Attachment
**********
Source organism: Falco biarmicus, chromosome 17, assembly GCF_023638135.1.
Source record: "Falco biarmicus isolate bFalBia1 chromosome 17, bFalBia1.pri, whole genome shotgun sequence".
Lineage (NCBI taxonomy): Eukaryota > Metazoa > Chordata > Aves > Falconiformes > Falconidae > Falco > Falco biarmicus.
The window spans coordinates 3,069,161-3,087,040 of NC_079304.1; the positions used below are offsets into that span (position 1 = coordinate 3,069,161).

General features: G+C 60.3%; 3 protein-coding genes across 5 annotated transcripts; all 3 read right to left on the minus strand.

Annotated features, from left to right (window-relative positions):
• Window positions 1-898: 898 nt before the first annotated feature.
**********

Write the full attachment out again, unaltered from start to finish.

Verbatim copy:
Source organism: Falco biarmicus, chromosome 17, assembly GCF_023638135.1.
Source record: "Falco biarmicus isolate bFalBia1 chromosome 17, bFalBia1.pri, whole genome shotgun sequence".
Lineage (NCBI taxonomy): Eukaryota > Metazoa > Chordata > Aves > Falconiformes > Falconidae > Falco > Falco biarmicus.
The window spans coordinates 3,069,161-3,087,040 of NC_079304.1; the positions used below are offsets into that span (position 1 = coordinate 3,069,161).

General features: G+C 60.3%; 3 protein-coding genes across 5 annotated transcripts; all 3 read right to left on the minus strand.

Annotated features, from left to right (window-relative positions):
• Window positions 1-898: 898 nt before the first annotated feature.